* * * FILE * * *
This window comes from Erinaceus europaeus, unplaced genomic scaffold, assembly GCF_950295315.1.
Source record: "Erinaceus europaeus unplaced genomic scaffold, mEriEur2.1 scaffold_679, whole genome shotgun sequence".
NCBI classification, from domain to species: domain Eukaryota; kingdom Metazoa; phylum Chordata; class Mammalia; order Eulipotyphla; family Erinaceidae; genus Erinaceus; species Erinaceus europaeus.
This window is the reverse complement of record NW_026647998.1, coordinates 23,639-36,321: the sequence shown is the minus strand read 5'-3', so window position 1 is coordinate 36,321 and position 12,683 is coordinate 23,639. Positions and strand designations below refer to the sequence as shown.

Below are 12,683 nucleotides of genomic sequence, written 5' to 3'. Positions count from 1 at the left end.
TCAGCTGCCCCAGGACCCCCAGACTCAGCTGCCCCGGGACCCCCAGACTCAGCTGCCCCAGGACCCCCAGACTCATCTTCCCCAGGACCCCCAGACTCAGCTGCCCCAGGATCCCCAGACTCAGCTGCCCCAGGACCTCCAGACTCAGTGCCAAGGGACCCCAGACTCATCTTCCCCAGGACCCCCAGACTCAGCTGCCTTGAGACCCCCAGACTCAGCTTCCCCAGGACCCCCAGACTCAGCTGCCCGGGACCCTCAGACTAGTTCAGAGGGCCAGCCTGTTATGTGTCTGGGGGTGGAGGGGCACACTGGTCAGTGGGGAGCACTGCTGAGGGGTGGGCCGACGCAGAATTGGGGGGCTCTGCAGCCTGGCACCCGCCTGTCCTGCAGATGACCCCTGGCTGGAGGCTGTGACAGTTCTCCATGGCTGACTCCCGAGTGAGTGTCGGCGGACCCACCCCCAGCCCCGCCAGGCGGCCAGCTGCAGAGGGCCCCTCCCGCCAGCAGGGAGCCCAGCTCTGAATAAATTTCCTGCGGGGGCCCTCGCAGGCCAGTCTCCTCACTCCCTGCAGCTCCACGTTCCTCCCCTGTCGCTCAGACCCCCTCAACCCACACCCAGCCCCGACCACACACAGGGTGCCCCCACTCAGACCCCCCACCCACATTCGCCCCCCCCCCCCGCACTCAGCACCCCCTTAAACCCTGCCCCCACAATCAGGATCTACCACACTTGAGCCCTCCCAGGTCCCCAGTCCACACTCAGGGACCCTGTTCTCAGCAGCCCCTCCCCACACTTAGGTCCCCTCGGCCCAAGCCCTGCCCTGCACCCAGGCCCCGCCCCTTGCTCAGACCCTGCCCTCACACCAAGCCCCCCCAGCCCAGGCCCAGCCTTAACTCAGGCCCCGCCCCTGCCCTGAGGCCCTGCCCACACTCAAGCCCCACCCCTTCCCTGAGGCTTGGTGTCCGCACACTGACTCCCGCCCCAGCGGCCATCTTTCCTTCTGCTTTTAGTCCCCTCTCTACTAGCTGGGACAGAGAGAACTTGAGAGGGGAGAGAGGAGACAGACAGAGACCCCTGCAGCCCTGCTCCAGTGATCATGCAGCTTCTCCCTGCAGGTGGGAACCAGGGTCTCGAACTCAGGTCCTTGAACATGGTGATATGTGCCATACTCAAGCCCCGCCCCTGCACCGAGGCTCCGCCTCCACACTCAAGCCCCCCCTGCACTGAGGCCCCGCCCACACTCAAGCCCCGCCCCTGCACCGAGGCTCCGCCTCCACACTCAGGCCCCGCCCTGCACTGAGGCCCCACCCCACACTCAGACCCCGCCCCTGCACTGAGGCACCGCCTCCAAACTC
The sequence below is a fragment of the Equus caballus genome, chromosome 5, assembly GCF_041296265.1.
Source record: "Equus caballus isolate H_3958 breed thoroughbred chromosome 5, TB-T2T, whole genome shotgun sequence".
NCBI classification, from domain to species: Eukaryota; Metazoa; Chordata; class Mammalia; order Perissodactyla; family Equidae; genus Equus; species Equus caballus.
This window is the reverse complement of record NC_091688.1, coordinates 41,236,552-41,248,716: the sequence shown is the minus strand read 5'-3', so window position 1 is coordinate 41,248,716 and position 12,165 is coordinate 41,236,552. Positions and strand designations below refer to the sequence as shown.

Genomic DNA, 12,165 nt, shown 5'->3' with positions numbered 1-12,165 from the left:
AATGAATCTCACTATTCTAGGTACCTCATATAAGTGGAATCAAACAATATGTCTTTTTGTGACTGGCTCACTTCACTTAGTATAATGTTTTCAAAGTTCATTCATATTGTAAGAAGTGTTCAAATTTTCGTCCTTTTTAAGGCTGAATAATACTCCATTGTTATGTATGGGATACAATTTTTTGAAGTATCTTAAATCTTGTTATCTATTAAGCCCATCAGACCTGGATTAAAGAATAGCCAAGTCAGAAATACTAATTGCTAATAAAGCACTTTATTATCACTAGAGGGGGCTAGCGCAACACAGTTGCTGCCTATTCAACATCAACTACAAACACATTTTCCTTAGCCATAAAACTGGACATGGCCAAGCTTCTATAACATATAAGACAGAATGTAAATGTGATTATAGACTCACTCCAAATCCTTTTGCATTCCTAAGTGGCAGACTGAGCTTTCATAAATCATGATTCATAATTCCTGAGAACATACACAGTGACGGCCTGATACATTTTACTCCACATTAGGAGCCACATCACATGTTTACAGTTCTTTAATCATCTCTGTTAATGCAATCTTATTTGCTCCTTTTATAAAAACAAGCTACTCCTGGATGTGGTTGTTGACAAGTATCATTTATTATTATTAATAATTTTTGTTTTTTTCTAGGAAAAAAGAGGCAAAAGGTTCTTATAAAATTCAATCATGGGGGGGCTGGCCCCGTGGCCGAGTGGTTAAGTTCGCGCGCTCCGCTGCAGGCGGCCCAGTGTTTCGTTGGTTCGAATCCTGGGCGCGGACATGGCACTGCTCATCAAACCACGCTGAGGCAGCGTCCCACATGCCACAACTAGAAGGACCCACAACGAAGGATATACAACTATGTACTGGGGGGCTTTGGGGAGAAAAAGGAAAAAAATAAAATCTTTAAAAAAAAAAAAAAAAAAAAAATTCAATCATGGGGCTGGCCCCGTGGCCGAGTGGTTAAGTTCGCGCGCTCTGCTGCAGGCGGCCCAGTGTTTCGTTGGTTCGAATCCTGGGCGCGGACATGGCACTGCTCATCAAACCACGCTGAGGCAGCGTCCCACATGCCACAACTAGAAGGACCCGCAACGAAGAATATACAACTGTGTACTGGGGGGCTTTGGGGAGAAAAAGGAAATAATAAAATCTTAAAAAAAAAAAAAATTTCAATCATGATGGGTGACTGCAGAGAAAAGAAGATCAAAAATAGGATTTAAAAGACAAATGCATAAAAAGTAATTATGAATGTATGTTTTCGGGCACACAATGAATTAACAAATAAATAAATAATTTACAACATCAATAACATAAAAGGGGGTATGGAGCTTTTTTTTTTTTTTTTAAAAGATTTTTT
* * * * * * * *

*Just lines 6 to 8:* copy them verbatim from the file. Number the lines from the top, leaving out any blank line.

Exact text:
TCAGCTGCCCCAGGACCCCCAGACTCAGCTGCCCCGGGACCCCCAGACTCAGCTGCCCCAGGACCCCCAGACTCATCTTCCCCAGGACCCCCAGACTCAGCTGCCCCAGGATCCCCAGACTCAGCTGCCCCAGGACCTCCAGACTCAGTGCCAAGGGACCCCAGACTCATCTTCCCCAGGACCCCCAGACTCAGCTGCCTTGAGACCCCCAGACTCAGCTTCCCCAGGACCCCCAGACTCAGCTGCCCGGGACCCTCAGACTAGTTCAGAGGGCCAGCCTGTTATGTGTCTGGGGGTGGAGGGGCACACTGGTCAGTGGGGAGCACTGCTGAGGGGTGGGCCGACGCAGAATTGGGGGGCTCTGCAGCCTGGCACCCGCCTGTCCTGCAGATGACCCCTGGCTGGAGGCTGTGACAGTTCTCCATGGCTGACTCCCGAGTGAGTGTCGGCGGACCCACCCCCAGCCCCGCCAGGCGGCCAGCTGCAGAGGGCCCCTCCCGCCAGCAGGGAGCCCAGCTCTGAATAAATTTCCTGCGGGGGCCCTCGCAGGCCAGTCTCCTCACTCCCTGCAGCTCCACGTTCCTCCCCTGTCGCTCAGACCCCCTCAACCCACACCCAGCCCCGACCACACACAGGGTGCCCCCACTCAGACCCCCCACCCACATTCGCCCCCCCCCCCCGCACTCAGCACCCCCTTAAACCCTGCCCCCACAATCAGGATCTACCACACTTGAGCCCTCCCAGGTCCCCAGTCCACACTCAGGGACCCTGTTCTCAGCAGCCCCTCCCCACACTTAGGTCCCCTCGGCCCAAGCCCTGCCCTGCACCCAGGCCCCGCCCCTTGCTCAGACCCTGCCCTCACACCAAGCCCCCCCAGCCCAGGCCCAGCCTTAACTCAGGCCCCGCCCCTGCCCTGAGGCCCTGCCCACACTCAAGCCCCACCCCTTCCCTGAGGCTTGGTGTCCGCACACTGACTCCCGCCCCAGCGGCCATCTTTCCTTCTGCTTTTAGTCCCCTCTCTACTAGCTGGGACAGAGAGAACTTGAGAGGGGAGAGAGGAGACAGACAGAGACCCCTGCAGCCCTGCTCCAGTGATCATGCAGCTTCTCCCTGCAGGTGGGAACCAGGGTCTCGAACTCAGGTCCTTGAACATGGTGATATGTGCCATACTCAAGCCCCGCCCCTGCACCGAGGCTCCGCCTCCACACTCAAGCCCCCCCTGCACTGAGGCCCCGCCCACACTCAAGCCCCGCCCCTGCACCGAGGCTCCGCCTCCACACTCAGGCCCCGCCCTGCACTGAGGCCCCACCCCACACTCAGACCCCGCCCCTGCACTGAGGCACCGCCTCCAAACTC
The sequence below is a fragment of the Equus caballus genome, chromosome 5, assembly GCF_041296265.1.
Source record: "Equus caballus isolate H_3958 breed thoroughbred chromosome 5, TB-T2T, whole genome shotgun sequence".